Friday, January 4, 2008

First Impressions

First Impressions This is a little series that details my experiences reading books for an hour a day in the library. I read the book either until I became disinterested in it or until I finished it.
Though Love’s Trials by Julie Coulter Bellon
This book passed the hour experiment twice, so the first time I read it I like it enough to pick it up a second time. The story starts with a prologue, which introduces Emma, who wants to have a baby badly and is excited to find out that she is pregnant. She worries a little bit about telling her husband, Paul, because he has expressed no interest in having children and instead wants to save up for a yacht and a bunch of worldly things. She tells him about the pregnancy when he comes home for their anniversary. Paul is angry and tells her that she should get an abortion and she has to choose between the baby and him. The first chapter starts with the Paul in the midst of running a successful law business and Emma apparently has divorced him and moved to Utah and became a member of the LDS church. Then he offers a partnership to a younger member of the law firm, Kenneth King. Paul hands over some files for the Kenneth to deliver to his ex-wife in Salt Lake. Then suddenly Paul is found dead in his office, and Kenneth finds himself in some sticky situations and realizes that people are after the files that his now dead employer handed off to him.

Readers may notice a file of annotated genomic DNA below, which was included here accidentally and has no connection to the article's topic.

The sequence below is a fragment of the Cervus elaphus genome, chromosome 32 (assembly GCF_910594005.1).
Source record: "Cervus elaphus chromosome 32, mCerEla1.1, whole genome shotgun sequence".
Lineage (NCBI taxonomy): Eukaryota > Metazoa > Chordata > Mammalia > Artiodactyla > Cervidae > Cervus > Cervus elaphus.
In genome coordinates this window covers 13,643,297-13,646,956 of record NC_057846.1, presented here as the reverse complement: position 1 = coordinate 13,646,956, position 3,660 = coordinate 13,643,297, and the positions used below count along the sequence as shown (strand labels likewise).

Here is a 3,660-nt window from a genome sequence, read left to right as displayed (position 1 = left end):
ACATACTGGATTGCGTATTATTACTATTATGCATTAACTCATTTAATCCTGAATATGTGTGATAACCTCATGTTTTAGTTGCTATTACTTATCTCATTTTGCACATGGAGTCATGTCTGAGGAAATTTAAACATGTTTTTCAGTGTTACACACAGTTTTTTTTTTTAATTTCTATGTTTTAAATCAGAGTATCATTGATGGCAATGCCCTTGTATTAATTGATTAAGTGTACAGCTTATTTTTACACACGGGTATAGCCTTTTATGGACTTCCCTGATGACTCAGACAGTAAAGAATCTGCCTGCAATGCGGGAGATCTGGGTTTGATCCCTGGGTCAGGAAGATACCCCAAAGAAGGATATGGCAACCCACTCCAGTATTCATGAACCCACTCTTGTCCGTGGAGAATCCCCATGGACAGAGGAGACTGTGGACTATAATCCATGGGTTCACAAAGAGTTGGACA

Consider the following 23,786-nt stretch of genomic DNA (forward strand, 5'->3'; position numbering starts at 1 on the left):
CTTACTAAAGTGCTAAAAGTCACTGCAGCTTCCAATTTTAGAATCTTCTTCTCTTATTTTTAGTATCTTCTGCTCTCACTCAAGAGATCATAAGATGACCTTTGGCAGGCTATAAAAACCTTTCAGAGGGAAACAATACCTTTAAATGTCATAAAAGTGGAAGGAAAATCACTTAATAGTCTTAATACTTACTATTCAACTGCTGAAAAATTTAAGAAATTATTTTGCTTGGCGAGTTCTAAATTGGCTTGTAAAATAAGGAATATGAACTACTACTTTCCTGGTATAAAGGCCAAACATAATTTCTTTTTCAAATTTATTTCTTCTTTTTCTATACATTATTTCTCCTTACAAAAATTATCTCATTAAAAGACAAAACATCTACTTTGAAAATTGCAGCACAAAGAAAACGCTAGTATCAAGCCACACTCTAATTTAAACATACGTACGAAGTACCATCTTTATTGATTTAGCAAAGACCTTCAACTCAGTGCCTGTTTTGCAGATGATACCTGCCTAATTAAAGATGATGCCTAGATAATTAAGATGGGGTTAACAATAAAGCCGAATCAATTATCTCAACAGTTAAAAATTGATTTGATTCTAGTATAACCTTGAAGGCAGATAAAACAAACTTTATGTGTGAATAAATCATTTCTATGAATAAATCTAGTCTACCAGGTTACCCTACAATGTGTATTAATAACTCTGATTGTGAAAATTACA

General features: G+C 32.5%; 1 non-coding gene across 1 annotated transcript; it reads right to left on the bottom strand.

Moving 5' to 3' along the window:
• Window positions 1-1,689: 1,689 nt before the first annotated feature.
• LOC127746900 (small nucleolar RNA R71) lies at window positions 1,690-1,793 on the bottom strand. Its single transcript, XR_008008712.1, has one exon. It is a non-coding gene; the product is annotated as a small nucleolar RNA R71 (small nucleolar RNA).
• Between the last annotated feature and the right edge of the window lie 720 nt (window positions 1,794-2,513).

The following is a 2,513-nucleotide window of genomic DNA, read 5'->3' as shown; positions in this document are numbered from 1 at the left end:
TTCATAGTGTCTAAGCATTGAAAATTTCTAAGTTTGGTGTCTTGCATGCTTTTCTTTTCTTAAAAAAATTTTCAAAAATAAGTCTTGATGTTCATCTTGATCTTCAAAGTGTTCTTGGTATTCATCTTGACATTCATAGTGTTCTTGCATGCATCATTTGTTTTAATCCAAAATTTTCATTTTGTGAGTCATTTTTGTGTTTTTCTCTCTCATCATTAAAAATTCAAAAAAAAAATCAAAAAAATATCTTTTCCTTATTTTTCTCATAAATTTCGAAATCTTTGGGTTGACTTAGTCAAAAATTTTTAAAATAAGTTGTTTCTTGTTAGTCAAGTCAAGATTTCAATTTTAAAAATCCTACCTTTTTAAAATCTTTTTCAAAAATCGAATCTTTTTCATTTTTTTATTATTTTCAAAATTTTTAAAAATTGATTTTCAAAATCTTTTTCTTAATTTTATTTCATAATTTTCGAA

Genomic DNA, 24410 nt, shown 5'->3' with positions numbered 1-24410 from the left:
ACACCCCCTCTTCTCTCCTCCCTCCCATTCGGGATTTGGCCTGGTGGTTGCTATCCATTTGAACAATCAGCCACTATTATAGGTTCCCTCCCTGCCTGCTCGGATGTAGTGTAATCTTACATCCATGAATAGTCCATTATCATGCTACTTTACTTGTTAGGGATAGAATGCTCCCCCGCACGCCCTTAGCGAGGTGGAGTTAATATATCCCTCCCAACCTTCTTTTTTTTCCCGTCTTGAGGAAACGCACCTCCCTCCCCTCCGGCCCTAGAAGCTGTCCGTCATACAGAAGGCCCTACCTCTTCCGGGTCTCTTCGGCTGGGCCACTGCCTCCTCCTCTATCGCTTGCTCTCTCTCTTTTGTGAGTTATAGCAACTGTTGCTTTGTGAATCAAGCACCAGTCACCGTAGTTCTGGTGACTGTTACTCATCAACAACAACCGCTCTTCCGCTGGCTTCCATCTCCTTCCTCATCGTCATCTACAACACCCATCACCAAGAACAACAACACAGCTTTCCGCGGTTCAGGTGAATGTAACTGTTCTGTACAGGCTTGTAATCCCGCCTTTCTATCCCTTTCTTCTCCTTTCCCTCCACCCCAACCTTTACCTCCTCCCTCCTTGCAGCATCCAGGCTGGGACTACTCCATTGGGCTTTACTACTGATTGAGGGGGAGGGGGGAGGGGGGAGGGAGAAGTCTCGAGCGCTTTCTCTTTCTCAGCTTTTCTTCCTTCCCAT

Thus starts the plot of this book. Why didn’t I read more, when the plot arch sounds promising and exciting? I was too interested in the conflict that the prologue brought up. I really wanted to see the couple work things out or at least watch things fall apart. I was way too interested in Paul’s character. I wanted to understand his motivations and wanted to see him have some depth. I really wanted to see his love for his wife battle with his selfishness, but that whole conflict was cut off and ended by the time I got to the first chapter. That just left me annoyed with Paul because he ended up being a shallow cardboard cutout, and an over the top cliché. Then there is the fact that the chances for seeing his character develop more died with the fact that he was murdered in his office. Then Kenneth who took over just really didn’t interest me. He had a dubious and interesting background story over a dead fiancée, but the conflict just didn’t interest me anymore. Then there was the fact that it took him forever to make the connection between the files and the death and so the suspense was slower pace than I wanted. To add on top of these things the prose writing didn’t impress me spectacularly. So, I decided to move on to something that I knew I would like more and didn’t have to wade through pages to enjoy the story.
Julie Bellon writes a blog at Six LDS Writer and a Frog blog.
Here is her website:

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